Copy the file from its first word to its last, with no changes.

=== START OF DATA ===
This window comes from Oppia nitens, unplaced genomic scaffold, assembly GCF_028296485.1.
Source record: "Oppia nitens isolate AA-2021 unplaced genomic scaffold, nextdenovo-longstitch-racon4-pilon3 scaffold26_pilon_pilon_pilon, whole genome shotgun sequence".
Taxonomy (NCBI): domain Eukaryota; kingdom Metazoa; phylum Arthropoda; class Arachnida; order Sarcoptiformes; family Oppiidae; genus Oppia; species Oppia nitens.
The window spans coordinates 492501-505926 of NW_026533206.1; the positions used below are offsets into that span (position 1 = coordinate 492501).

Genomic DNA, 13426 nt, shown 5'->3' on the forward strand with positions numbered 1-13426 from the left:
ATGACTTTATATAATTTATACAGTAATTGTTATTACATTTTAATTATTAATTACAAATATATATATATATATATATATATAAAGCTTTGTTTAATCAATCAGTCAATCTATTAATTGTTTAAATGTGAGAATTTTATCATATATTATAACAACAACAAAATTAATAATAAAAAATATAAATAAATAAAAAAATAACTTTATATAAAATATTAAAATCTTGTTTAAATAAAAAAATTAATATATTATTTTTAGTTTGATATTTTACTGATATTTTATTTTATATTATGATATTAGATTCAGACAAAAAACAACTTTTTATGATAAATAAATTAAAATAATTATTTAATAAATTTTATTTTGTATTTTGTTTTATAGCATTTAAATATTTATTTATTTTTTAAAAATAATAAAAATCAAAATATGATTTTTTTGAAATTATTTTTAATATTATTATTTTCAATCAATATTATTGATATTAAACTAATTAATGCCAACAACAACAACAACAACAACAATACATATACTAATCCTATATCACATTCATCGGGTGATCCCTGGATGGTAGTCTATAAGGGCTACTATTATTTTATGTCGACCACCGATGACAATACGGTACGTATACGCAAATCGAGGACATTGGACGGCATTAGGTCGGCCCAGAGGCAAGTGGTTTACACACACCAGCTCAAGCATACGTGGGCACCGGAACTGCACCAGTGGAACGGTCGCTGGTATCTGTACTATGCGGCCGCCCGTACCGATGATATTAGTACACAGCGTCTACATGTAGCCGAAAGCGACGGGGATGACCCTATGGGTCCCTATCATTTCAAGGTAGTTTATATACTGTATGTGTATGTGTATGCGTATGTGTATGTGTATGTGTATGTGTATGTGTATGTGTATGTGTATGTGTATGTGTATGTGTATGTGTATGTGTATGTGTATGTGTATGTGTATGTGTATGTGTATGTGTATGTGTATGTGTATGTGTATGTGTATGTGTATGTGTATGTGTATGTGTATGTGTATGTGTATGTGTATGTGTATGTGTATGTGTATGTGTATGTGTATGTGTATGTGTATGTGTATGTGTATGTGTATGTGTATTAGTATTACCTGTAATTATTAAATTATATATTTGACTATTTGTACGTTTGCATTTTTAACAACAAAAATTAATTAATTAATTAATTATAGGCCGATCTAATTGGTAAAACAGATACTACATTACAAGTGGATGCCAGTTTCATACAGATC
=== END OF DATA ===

This window comes from Oppia nitens, unplaced genomic scaffold, assembly GCF_028296485.1.
Source record: "Oppia nitens isolate AA-2021 unplaced genomic scaffold, nextdenovo-longstitch-racon4-pilon3 scaffold26_pilon_pilon_pilon, whole genome shotgun sequence".
Taxonomy (NCBI): domain Eukaryota; kingdom Metazoa; phylum Arthropoda; class Arachnida; order Sarcoptiformes; family Oppiidae; genus Oppia; species Oppia nitens.
The window spans coordinates 492501-505926 of NW_026533206.1; the positions used below are offsets into that span (position 1 = coordinate 492501).

Genomic DNA, 13426 nt, shown 5'->3' on the forward strand with positions numbered 1-13426 from the left:
ATGACTTTATATAATTTATACAGTAATTGTTATTACATTTTAATTATTAATTACAAATATATATATATATATATATATATAAAGCTTTGTTTAATCAATCAGTCAATCTATTAATTGTTTAAATGTGAGAATTTTATCATATATTATAACAACAACAAAATTAATAATAAAAAATATAAATAAATAAAAAAATAACTTTATATAAAATATTAAAATCTTGTTTAAATAAAAAAATTAATATATTATTTTTAGTTTGATATTTTACTGATATTTTATTTTATATTATGATATTAGATTCAGACAAAAAACAACTTTTTATGATAAATAAATTAAAATAATTATTTAATAAATTTTATTTTGTATTTTGTTTTATAGCATTTAAATATTTATTTATTTTTTAAAAATAATAAAAATCAAAATATGATTTTTTTGAAATTATTTTTAATATTATTATTTTCAATCAATATTATTGATATTAAACTAATTAATGCCAACAACAACAACAACAACAACAATACATATACTAATCCTATATCACATTCATCGGGTGATCCCTGGATGGTAGTCTATAAGGGCTACTATTATTTTATGTCGACCACCGATGACAATACGGTACGTATACGCAAATCGAGGACATTGGACGGCATTAGGTCGGCCCAGAGGCAAGTGGTTTACACACACCAGCTCAAGCATACGTGGGCACCGGAACTGCACCAGTGGAACGGTCGCTGGTATCTGTACTATGCGGCCGCCCGTACCGATGATATTAGTACACAGCGTCTACATGTAGCCGAAAGCGACGGGGATGACCCTATGGGTCCCTATCATTTCAAGGTAGTTTATATACTGTATGTGTATGTGTATGCGTATGTGTATGTGTATGTGTATGTGTATGTGTATGTGTATGTGTATGTGTATGTGTATGTGTATGTGTATGTGTATGTGTATGTGTATGTGTATGTGTATGTGTATGTGTATGTGTATGTGTATGTGTATGTGTATGTGTATGTGTATGTGTATGTGTATGTGTATGTGTATGTGTATGTGTATGTGTATGTGTATGTGTATGTGTATGTGTATGTGTATGTGTATGTGTATGTGTATGTGTATTAGTATTACCTGTAATTATTAAATTATATATTTGACTATTTGTACGTTTGCATTTTTAACAACAAAAATTAATTAATTAATTAATTATAGGCCGATCTAATTGGTAAAACAGATACTACATTACAAGTGGATGCCAGTTTCATACAGATC